The United States Marshal Service is the country's oldest federal law enforcement agency. It was created by the first Congress under terms established in the Judiciary Act of 1789, the same act that established the federal judicial system. At the time, they were granted extensive authority in order to support the federal courts within their judicial districts and to carry out all lawful orders issued by judges, Congress, and the President. In addition, the Marshals duties included serving subpoenas, summonses, writs and warrants. They made all arrests and handled all prisoners.

The Marshals main purpose was to provide local representation for the federal government within their assigned districts. Within this capacity, their duties included distribution of Presidential proclomations, collecting various statistics on commerce and manufacturing, supply name of government employees for the national register and up until 1870, conduct the national census every 10 years.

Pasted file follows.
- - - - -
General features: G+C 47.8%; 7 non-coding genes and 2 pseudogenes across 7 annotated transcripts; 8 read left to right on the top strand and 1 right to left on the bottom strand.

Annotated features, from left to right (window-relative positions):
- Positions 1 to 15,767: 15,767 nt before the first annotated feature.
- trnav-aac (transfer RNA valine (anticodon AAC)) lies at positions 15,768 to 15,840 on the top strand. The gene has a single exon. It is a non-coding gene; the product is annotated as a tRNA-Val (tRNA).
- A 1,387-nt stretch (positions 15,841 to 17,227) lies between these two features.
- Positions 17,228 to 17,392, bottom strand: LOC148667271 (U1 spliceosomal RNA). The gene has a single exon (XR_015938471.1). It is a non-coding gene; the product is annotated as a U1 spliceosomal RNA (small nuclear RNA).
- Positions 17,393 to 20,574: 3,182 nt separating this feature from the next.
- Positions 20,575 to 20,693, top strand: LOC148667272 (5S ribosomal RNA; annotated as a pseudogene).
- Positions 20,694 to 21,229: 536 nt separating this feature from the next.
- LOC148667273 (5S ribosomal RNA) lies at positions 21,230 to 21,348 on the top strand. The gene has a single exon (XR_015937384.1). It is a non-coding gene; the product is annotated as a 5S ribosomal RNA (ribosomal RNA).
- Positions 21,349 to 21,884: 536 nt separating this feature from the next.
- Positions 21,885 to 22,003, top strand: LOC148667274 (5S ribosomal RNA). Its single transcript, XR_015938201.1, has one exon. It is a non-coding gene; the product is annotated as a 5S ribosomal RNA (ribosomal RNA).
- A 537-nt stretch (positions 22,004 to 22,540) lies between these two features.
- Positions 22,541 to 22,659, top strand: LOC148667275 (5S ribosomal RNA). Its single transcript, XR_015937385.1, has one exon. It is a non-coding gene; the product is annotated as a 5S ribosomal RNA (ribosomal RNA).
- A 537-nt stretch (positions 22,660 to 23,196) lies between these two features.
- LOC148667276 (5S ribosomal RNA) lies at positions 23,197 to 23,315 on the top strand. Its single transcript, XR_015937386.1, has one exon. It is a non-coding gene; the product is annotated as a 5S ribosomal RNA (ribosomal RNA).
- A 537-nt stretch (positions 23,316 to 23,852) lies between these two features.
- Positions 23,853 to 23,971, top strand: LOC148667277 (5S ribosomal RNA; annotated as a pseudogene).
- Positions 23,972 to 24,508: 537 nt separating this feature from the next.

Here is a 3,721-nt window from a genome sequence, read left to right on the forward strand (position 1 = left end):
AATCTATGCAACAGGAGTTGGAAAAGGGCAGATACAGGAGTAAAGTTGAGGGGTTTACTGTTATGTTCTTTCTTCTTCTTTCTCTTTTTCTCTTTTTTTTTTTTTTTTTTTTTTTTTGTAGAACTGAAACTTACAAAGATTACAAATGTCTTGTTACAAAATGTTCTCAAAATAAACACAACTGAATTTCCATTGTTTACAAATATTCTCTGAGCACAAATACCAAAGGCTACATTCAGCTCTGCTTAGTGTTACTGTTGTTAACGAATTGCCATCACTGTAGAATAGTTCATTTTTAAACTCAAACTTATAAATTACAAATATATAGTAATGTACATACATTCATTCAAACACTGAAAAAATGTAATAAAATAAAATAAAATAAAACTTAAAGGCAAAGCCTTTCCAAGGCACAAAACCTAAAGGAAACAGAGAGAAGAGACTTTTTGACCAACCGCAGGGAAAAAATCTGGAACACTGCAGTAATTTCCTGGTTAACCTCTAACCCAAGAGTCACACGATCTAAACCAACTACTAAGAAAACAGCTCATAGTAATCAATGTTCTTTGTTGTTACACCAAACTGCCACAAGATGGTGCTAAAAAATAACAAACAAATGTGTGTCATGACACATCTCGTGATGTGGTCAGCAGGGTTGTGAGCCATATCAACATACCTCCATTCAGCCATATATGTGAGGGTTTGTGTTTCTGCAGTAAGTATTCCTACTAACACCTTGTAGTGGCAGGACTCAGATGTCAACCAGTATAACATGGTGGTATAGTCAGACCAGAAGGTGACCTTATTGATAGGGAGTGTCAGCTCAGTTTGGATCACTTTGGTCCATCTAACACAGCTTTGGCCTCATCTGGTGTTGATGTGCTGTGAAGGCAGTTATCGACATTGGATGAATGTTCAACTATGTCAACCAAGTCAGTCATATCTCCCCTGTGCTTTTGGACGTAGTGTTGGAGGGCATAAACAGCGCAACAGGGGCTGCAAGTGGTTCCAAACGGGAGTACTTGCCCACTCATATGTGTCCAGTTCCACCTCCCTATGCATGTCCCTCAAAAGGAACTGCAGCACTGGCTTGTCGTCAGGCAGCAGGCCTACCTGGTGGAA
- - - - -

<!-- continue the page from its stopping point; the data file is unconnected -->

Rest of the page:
In today's world, the Director, Deputy Director and 94 U. S Marshals, all appointed by either the President or Attorney General are in charge of 95 district offices that cover the entire continental United States, Guam, Northern Mariana Islands, Puerto Rico and the Virgin Islands. There are about 4,000 Deputy Marshals that perform the day to day operations.

The function of the Marshals has changed drastically over the years. They no longer perform most of the services that were listed earlier. Today they are largely involved in fugitive investigations, protection of the courts, the custody and transportation of prisoners, witness security, asset seizure and other special operations.

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